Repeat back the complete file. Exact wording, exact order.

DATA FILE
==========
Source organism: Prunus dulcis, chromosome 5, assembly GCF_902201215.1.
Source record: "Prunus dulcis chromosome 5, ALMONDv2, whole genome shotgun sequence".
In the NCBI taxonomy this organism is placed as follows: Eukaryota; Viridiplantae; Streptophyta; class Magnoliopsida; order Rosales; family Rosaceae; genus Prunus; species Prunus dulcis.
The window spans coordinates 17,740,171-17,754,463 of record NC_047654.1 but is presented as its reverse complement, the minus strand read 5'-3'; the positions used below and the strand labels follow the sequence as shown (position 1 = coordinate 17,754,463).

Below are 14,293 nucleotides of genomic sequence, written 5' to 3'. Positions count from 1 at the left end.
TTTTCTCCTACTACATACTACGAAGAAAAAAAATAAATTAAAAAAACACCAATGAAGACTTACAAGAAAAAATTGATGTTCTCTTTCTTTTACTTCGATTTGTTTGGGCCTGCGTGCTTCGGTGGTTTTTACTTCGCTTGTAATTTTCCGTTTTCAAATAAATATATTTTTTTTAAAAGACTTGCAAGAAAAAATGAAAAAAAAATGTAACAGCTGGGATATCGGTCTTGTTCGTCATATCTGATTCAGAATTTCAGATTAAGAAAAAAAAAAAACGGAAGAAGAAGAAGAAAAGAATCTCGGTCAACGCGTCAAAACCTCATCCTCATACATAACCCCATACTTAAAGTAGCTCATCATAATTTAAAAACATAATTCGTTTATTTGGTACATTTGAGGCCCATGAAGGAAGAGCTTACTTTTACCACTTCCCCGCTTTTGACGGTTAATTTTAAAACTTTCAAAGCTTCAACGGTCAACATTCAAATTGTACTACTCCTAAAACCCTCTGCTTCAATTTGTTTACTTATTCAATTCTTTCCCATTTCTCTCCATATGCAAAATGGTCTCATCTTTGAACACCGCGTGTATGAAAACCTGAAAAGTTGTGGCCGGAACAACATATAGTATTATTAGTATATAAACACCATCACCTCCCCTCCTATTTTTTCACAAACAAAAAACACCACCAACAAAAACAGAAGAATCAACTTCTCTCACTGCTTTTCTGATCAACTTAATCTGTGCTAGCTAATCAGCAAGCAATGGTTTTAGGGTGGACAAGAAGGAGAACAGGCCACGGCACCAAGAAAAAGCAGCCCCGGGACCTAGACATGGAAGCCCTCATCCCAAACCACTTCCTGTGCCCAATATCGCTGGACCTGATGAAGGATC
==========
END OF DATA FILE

Source organism: Prunus dulcis, chromosome 5, assembly GCF_902201215.1.
Source record: "Prunus dulcis chromosome 5, ALMONDv2, whole genome shotgun sequence".
In the NCBI taxonomy this organism is placed as follows: Eukaryota; Viridiplantae; Streptophyta; class Magnoliopsida; order Rosales; family Rosaceae; genus Prunus; species Prunus dulcis.
The window spans coordinates 17,740,171-17,754,463 of record NC_047654.1 but is presented as its reverse complement, the minus strand read 5'-3'; the positions used below and the strand labels follow the sequence as shown (position 1 = coordinate 17,754,463).

Below are 14,293 nucleotides of genomic sequence, written 5' to 3'. Positions count from 1 at the left end.
TTTTCTCCTACTACATACTACGAAGAAAAAAAATAAATTAAAAAAACACCAATGAAGACTTACAAGAAAAAATTGATGTTCTCTTTCTTTTACTTCGATTTGTTTGGGCCTGCGTGCTTCGGTGGTTTTTACTTCGCTTGTAATTTTCCGTTTTCAAATAAATATATTTTTTTTAAAAGACTTGCAAGAAAAAATGAAAAAAAAATGTAACAGCTGGGATATCGGTCTTGTTCGTCATATCTGATTCAGAATTTCAGATTAAGAAAAAAAAAAAACGGAAGAAGAAGAAGAAAAGAATCTCGGTCAACGCGTCAAAACCTCATCCTCATACATAACCCCATACTTAAAGTAGCTCATCATAATTTAAAAACATAATTCGTTTATTTGGTACATTTGAGGCCCATGAAGGAAGAGCTTACTTTTACCACTTCCCCGCTTTTGACGGTTAATTTTAAAACTTTCAAAGCTTCAACGGTCAACATTCAAATTGTACTACTCCTAAAACCCTCTGCTTCAATTTGTTTACTTATTCAATTCTTTCCCATTTCTCTCCATATGCAAAATGGTCTCATCTTTGAACACCGCGTGTATGAAAACCTGAAAAGTTGTGGCCGGAACAACATATAGTATTATTAGTATATAAACACCATCACCTCCCCTCCTATTTTTTCACAAACAAAAAACACCACCAACAAAAACAGAAGAATCAACTTCTCTCACTGCTTTTCTGATCAACTTAATCTGTGCTAGCTAATCAGCAAGCAATGGTTTTAGGGTGGACAAGAAGGAGAACAGGCCACGGCACCAAGAAAAAGCAGCCCCGGGACCTAGACATGGAAGCCCTCATCCCAAACCACTTCCTGTGCCCAATATCGCTGGACCTGATGAAGGATC